Let’s talk screen time, this topic can really get a debate going. I am not here to point fingers or dish out guilt. As a parent, I can honestly say that the line that really rings true on any subject for me is there is no one-size-fits-all approach when it comes to raising kids.
First things first, What is Screen Time? Screen time is the amount of time spent using a device with a screen, this can be a smartphone, computer, television, or video game console. In the last couple of years, the regulation of screen time has really been under the magnifying glass for both children and adults. We have been so focused on regulating our children’s exposure to screens and technology that we seemed to have missed our own addiction.
That brings me to the second topic of this post, quality time. What is quality time, and why is it important for our children and our families? Even when they are toddlers children crave quality time with their parents. Quality time is time spent with your children and giving them your undivided attention doing activities that they like to do. Undivided attention, what a loaded phrase. This is harder than I thought, I am very guilty of reaching for my phone when I am on the floor ‘playing’ with the kids. Being a stay-at-home mom has me reaching for my device more than I would like to admit – it has become my tool to escape.
So instead of playing the guilt game, let’s get together and share some positive plans on how we as parents and caregivers can effectively swap screen time for quality time with our little humans and even our spouses or partners. And it’s easier than ever to give a whiny kid your phone so that you can finish that restaurant meal or a shopping trip in piece.
Children need as little as 10 to 15 minutes of quality time with a parent a day. Come on guys, that is not a lot. That is 10 to 15 minutes per child per day. Obviously the more time you invest, the deeper the connection will be that you build with your family. Isn’t it ironic that all of the connectivity that surrounds us is creating constant disconnection in our homes and relationships?
How can we swap screen time for quality time? Here are a few of our favourite suggestions:
We live in one of the most beautiful countries in the world. I am not saying put pressure on yourself to go outside every day. We are talking 10 to 15 minutes – try to make a commitment as a family to go for one walk together on a weekend.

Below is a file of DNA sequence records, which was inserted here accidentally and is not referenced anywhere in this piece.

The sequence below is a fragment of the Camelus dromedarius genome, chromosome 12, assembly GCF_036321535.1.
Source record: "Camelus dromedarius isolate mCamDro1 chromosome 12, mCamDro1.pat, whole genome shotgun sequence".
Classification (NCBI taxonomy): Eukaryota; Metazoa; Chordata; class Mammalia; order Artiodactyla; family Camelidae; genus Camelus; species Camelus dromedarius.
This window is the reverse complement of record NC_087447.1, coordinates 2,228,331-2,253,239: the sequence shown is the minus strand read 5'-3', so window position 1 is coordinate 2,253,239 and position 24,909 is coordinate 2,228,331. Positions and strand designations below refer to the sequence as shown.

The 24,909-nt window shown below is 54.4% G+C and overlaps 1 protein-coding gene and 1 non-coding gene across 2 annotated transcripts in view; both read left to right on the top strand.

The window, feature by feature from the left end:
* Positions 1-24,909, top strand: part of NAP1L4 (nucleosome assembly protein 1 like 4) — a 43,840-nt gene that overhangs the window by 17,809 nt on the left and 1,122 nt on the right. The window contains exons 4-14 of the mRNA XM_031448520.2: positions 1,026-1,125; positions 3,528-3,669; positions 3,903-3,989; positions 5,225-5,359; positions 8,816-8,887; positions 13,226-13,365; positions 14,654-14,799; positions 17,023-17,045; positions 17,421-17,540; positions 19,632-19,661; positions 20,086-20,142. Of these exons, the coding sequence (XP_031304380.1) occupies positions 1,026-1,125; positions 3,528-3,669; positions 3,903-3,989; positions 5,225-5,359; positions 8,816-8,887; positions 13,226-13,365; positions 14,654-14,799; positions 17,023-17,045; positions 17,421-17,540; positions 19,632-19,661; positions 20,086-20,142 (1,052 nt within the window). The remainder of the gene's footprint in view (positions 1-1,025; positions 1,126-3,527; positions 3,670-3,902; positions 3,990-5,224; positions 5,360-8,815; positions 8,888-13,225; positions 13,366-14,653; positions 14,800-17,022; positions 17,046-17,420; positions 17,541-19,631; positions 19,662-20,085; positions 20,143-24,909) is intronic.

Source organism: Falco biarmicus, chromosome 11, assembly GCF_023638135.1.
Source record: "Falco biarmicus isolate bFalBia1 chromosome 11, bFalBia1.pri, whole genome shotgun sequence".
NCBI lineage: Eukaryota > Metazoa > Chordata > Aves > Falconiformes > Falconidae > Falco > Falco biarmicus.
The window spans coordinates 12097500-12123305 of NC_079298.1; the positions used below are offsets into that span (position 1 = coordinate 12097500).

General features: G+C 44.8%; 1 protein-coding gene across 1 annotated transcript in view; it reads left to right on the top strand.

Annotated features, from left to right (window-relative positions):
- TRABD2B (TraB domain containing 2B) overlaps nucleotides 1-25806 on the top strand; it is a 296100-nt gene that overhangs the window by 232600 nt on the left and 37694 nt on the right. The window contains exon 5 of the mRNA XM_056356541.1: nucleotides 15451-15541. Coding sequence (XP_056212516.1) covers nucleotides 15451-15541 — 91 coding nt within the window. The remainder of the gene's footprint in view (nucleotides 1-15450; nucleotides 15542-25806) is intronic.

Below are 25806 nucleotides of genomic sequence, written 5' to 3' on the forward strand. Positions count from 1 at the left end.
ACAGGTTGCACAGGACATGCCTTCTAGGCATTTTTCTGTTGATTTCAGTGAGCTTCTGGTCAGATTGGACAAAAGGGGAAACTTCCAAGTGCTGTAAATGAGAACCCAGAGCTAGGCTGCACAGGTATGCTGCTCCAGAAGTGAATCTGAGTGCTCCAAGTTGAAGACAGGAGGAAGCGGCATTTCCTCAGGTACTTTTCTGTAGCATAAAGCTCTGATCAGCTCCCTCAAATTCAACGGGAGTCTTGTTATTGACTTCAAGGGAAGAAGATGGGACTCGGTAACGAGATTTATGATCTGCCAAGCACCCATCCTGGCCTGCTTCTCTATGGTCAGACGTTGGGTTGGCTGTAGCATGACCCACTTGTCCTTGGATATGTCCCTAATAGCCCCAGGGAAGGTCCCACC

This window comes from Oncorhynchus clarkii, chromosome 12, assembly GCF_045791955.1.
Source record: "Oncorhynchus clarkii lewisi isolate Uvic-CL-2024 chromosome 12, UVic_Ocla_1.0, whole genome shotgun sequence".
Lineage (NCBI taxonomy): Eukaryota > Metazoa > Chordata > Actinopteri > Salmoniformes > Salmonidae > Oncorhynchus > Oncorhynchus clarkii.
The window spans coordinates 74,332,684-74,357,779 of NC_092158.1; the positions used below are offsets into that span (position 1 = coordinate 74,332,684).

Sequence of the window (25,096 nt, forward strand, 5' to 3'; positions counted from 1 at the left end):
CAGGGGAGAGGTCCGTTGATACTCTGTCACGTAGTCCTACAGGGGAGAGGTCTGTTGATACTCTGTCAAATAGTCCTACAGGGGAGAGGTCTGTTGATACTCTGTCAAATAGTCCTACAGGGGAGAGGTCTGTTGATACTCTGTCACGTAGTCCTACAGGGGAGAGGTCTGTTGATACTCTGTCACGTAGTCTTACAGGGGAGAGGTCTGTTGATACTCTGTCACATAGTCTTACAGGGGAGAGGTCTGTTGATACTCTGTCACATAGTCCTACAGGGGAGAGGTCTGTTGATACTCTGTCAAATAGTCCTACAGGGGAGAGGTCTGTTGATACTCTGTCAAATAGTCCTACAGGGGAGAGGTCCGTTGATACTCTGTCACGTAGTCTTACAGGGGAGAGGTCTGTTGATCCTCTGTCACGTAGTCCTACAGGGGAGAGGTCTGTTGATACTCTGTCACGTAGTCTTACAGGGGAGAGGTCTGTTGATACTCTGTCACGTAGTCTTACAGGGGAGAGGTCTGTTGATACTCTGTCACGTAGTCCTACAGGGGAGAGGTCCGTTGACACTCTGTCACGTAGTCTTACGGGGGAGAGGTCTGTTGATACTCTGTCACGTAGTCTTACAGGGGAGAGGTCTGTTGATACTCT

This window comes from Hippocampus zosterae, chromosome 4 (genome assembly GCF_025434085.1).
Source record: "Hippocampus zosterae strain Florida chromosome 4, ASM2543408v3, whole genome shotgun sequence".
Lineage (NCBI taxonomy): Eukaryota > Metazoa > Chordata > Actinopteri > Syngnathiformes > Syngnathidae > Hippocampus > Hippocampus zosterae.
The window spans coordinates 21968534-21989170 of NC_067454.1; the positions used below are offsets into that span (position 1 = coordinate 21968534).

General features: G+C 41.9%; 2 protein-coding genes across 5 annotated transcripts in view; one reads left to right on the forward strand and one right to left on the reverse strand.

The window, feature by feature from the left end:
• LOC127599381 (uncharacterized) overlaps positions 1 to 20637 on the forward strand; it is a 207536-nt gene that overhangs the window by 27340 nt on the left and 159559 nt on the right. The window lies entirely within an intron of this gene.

Let’s be realistic, meals can get very messy (literarily and figuratively). Breakfast can feel too rushed, Lunch is tricky because everyone is not together and dinner can be demanding when you have little ones who need to get to bed. So pick a meal that fits into your family's lifestyle and schedule. Try talking about the highs and lows of the day and what they are excited about this week. It creates an effortless connection in a matter of minutes and nurtures a healthy habit for your family.
Marking a date on the calendar makes it official, harder to just pass by and forget about. It is so rewarding to commit to a date with each of your family members. Yes, I mean everyone. Try making one-on-one dates with each member of the family and even encourage older siblings and teens to make special time for each other to just do something together even if it’s just going for a run. Putting aside the time to spend time with my 4-year-old has become priority and she just needs 30mins a week where I am not busy with her brother or the household chores.
Board games or fun little activities are a great way to swap screen time for quality time. I used Ceres’s Beki Bag to do this in the early days when we were at home alone with her new baby brother. She could pick an activity from the zipper bags to do while I was nursing the baby. We have also been enjoying a game of snakes and ladders when there is loadshedding. And as she grows we can play more complicated games, it is amazing to see when it clicks and she gets how the game works.
So instead of trying to restrict screen time find ways to create balance and reward. The time that we invest in our families is never wasted and somehow we always have an excuse for why we are taking the time to do it.